Yeah, it can be aggravating how often they come in to check, but they are doing that because you/your wife just went through a fairly traumatic physical experience, which can have lots of really bad side effects.

    I hear what you're saying, but would be nice if they could check the baby and mother at the same time instead of checking the baby and 15 minutes later checking the mother. And if you're sharing a room, then double the amount of interruptions.

    That definitely makes sense.

    Keep in mind, there is a set of doctors and nurses who check on the mom and a different set of doctors and nurses who check on the baby. They each need different things and even the orders for things like bloodwork come from those two different places independently.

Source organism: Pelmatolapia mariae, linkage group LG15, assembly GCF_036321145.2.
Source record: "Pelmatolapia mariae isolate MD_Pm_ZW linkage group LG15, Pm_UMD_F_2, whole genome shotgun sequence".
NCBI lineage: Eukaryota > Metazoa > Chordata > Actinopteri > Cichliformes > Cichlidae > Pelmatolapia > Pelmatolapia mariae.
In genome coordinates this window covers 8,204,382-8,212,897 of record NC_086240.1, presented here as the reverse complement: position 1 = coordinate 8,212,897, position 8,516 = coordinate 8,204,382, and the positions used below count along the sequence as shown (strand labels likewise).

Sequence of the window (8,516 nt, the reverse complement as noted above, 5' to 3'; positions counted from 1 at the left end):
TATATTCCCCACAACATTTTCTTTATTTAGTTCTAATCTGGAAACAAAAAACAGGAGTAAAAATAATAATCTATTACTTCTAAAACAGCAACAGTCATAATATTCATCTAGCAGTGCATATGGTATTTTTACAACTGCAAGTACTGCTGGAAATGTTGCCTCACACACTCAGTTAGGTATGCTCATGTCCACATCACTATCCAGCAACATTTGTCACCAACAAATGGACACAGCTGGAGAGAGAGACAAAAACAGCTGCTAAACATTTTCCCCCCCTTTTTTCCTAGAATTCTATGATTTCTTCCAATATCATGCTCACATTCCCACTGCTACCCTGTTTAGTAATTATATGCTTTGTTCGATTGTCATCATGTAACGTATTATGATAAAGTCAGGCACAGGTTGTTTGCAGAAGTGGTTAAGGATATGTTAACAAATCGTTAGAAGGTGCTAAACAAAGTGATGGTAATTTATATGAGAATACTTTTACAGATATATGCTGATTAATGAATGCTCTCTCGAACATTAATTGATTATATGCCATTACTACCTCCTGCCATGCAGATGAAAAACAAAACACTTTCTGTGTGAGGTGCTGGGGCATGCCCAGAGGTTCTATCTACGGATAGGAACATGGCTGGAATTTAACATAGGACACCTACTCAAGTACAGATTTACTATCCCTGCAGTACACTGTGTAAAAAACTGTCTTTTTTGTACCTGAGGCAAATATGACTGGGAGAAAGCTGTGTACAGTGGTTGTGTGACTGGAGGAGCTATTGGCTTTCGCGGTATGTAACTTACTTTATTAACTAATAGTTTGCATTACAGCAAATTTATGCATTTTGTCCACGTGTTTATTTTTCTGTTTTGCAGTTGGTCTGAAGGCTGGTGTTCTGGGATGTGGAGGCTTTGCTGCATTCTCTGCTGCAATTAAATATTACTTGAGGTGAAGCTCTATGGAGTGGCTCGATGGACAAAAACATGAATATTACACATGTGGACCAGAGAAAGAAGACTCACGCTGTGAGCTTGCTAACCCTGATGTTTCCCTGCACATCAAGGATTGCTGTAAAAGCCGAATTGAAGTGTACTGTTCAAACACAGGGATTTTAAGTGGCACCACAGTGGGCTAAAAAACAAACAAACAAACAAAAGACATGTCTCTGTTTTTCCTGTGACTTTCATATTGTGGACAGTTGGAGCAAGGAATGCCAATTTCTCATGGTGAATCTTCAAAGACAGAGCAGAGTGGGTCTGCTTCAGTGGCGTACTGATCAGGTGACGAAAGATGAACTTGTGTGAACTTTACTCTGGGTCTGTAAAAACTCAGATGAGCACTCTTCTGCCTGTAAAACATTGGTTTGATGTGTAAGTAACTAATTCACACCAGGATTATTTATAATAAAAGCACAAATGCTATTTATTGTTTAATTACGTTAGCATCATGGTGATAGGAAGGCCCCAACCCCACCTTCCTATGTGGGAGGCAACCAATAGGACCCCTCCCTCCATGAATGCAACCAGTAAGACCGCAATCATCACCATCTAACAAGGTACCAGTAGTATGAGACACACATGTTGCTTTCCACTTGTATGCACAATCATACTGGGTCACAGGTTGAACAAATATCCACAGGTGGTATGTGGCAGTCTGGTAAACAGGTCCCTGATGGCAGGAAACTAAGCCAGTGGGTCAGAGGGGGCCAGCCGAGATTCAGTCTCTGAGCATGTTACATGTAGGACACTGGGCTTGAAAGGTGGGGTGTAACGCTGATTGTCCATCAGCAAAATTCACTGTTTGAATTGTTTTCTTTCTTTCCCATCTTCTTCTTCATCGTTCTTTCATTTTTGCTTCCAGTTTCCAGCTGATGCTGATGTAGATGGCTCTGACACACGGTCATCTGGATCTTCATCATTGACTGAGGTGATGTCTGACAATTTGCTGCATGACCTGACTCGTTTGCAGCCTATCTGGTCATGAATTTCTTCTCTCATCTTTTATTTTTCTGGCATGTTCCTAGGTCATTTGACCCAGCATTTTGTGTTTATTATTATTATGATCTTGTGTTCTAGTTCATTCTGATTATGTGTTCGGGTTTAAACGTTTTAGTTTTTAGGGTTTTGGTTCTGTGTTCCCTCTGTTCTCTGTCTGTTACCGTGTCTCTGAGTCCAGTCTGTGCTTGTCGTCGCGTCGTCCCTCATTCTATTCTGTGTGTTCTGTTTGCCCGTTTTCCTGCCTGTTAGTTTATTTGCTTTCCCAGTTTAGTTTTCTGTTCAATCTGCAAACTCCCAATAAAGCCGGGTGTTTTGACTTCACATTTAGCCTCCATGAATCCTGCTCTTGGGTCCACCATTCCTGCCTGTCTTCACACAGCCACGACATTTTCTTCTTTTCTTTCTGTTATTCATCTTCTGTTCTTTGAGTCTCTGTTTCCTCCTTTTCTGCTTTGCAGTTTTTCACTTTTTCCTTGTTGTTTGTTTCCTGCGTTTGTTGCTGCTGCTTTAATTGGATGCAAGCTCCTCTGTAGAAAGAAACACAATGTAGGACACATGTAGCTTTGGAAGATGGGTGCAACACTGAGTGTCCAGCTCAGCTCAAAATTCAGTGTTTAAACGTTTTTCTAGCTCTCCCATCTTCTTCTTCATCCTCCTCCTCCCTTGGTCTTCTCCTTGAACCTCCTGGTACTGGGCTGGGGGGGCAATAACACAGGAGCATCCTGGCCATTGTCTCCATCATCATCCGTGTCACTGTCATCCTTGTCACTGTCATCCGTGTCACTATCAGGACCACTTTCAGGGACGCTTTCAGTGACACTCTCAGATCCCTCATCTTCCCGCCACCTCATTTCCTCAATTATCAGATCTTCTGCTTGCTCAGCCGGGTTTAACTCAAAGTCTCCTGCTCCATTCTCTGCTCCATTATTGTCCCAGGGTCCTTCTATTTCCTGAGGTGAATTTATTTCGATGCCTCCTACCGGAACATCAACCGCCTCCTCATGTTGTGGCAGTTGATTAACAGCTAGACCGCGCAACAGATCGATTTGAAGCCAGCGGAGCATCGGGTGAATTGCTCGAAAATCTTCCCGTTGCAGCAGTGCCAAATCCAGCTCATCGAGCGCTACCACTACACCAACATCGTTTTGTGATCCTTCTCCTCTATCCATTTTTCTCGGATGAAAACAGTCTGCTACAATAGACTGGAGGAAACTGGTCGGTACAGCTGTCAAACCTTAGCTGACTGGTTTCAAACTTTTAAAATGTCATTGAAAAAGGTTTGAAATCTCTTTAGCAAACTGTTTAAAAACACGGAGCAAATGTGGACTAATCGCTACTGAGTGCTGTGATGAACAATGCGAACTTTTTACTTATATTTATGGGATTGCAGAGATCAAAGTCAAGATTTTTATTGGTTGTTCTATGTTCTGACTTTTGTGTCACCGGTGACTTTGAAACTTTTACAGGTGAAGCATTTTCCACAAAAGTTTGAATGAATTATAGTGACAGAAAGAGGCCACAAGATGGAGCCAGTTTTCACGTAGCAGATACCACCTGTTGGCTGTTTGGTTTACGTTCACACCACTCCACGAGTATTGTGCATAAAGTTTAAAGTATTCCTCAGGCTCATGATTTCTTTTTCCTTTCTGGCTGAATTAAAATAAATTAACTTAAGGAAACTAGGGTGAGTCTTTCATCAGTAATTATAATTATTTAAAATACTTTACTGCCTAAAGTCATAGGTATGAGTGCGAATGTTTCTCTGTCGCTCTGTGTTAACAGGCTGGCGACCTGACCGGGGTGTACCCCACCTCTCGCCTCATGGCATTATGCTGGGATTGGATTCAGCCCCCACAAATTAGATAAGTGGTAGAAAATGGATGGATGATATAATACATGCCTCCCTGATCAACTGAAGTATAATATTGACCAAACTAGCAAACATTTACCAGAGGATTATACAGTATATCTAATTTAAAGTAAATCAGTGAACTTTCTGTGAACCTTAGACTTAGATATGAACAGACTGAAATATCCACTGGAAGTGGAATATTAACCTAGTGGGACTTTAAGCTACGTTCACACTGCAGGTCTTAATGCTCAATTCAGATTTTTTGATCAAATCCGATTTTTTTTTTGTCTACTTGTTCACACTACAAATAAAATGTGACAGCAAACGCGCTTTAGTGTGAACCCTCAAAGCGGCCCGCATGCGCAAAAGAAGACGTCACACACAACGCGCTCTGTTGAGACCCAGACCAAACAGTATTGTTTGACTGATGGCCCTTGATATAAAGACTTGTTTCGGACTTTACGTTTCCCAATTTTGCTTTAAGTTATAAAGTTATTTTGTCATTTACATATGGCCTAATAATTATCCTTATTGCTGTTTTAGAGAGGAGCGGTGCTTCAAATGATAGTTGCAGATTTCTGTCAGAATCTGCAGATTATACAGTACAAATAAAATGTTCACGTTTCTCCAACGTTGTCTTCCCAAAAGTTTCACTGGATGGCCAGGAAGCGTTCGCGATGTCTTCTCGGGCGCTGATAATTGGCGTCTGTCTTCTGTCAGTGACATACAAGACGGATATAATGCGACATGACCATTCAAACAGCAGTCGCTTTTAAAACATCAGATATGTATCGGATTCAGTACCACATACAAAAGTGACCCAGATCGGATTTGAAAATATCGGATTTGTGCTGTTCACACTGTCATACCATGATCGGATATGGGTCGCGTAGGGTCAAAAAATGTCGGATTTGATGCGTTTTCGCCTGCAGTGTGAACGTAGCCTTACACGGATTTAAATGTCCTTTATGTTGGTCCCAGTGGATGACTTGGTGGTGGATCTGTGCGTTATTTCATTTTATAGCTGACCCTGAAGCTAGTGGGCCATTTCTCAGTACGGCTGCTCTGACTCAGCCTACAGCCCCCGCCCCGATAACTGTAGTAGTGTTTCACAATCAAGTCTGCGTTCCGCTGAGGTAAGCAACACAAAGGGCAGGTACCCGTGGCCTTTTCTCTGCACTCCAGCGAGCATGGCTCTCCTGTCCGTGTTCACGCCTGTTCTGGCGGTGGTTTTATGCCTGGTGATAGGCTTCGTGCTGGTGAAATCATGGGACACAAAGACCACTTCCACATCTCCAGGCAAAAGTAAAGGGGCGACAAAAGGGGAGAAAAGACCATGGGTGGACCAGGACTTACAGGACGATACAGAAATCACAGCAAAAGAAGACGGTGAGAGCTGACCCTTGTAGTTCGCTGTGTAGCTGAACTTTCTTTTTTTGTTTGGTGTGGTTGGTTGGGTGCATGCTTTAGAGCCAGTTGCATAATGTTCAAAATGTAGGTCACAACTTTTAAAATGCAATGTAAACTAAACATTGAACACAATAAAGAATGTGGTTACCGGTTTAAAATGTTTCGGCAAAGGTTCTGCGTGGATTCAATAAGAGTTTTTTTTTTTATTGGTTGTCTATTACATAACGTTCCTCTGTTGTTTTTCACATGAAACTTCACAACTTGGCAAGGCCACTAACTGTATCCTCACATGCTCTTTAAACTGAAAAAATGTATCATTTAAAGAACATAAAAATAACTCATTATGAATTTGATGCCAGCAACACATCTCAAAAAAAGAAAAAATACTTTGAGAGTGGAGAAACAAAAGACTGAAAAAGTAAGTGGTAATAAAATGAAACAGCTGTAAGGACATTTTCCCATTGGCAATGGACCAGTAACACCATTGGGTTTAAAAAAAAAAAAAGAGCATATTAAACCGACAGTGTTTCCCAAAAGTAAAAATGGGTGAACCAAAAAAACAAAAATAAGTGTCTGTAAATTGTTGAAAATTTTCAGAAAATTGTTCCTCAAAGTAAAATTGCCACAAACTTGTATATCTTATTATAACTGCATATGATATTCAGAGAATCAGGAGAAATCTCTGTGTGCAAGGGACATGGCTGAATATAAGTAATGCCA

ElvenshaelonelyahavaHappylilElf
  • dennisdennis Executive Peasant Registered User regular
    Well, shit. I guess this had to happen by it seems so soon!

    Okay, backing up. My 5 y.o. daughter went back to in-person school Tuesday last week for the first time since it stopped being a thing last year. And now she has a fever and a sore throat two weeks later. Really hoping it's not COVID, and it's probably not. Her school went back to in-person last fall and they've only had one scare, and they said there was no evidence off any transmission at school. It's a small private Montessori school (that will be a public charter school next fall, thank jeebus), and they're operating at half-capacity.